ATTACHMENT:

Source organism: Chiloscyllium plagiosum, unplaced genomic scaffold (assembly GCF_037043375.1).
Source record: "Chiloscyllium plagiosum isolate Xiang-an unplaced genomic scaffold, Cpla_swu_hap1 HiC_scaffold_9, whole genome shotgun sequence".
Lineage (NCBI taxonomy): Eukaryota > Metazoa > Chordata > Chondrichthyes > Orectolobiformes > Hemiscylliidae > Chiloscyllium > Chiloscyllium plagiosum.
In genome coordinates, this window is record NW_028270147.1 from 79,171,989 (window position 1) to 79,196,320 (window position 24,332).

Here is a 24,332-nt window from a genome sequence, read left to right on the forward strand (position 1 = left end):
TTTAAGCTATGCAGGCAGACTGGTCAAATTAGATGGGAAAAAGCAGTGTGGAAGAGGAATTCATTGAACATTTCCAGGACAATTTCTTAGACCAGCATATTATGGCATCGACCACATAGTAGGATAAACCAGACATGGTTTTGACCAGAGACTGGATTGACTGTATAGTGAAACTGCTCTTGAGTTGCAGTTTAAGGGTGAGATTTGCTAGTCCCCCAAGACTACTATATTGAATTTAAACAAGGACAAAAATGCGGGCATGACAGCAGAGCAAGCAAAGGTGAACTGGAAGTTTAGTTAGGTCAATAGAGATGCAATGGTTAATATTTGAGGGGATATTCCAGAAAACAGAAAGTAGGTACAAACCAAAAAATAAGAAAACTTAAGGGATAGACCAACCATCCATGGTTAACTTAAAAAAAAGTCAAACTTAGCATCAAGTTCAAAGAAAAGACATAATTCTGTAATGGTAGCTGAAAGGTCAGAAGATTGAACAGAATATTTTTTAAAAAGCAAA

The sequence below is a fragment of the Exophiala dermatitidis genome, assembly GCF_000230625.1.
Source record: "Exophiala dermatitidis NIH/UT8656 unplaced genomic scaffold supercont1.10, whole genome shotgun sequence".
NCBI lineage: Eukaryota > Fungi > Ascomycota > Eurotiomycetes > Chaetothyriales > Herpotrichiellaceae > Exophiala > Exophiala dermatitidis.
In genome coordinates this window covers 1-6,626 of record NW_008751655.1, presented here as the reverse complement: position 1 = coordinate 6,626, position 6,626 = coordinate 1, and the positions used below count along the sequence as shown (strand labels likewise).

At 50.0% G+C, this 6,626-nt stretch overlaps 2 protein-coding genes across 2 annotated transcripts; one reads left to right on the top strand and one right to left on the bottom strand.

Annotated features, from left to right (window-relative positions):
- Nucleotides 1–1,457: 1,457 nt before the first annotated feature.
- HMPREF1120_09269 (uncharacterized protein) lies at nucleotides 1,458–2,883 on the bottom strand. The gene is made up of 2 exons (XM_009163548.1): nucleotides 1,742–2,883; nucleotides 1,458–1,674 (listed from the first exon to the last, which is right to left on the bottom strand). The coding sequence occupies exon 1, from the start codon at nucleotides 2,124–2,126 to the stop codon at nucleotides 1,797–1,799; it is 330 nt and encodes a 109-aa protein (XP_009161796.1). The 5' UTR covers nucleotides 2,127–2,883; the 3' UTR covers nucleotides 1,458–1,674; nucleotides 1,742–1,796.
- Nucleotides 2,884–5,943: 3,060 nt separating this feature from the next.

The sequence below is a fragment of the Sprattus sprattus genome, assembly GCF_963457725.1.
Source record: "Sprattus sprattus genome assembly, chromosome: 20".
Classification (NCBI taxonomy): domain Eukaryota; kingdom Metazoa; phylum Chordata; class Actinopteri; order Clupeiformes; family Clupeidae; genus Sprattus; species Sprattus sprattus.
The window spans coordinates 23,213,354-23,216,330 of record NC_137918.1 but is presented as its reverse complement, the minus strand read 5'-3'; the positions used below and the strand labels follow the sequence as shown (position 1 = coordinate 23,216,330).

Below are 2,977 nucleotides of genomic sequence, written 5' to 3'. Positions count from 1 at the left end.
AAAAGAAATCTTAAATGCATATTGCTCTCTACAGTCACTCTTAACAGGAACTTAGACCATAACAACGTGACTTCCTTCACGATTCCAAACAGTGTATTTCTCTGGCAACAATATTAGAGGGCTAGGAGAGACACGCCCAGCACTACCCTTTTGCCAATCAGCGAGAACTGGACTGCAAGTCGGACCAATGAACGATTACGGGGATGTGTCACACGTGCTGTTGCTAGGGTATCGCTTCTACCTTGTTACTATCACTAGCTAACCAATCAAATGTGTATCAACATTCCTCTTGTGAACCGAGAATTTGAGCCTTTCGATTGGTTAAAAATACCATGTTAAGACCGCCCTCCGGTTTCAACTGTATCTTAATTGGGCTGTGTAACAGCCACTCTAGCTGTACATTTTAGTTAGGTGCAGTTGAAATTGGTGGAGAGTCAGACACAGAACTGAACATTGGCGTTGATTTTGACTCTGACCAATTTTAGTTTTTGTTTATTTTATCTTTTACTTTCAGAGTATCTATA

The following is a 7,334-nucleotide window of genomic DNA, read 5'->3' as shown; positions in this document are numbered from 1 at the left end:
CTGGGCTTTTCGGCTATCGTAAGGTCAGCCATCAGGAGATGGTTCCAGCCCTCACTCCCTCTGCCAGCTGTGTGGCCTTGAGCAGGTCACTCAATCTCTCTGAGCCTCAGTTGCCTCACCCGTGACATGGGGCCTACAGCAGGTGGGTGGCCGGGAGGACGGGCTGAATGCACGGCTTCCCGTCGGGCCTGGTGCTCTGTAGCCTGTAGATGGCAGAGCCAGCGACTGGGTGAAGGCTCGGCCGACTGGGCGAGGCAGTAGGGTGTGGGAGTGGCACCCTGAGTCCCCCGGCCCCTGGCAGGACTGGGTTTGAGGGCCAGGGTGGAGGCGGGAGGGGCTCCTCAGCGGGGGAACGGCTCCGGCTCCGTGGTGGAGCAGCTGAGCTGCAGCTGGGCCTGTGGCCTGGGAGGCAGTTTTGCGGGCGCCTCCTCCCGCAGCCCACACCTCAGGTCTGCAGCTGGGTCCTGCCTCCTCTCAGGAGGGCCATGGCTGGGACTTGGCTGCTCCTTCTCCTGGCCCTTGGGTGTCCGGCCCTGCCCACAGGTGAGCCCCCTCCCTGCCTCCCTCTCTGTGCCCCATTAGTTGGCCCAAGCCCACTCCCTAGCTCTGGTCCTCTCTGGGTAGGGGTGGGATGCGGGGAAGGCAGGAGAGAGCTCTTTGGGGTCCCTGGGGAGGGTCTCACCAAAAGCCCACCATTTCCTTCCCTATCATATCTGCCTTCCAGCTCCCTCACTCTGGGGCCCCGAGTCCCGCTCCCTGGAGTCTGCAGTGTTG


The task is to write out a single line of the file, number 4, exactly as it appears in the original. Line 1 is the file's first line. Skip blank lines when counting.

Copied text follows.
In genome coordinates, this window is record NW_028270147.1 from 79,171,989 (window position 1) to 79,196,320 (window position 24,332).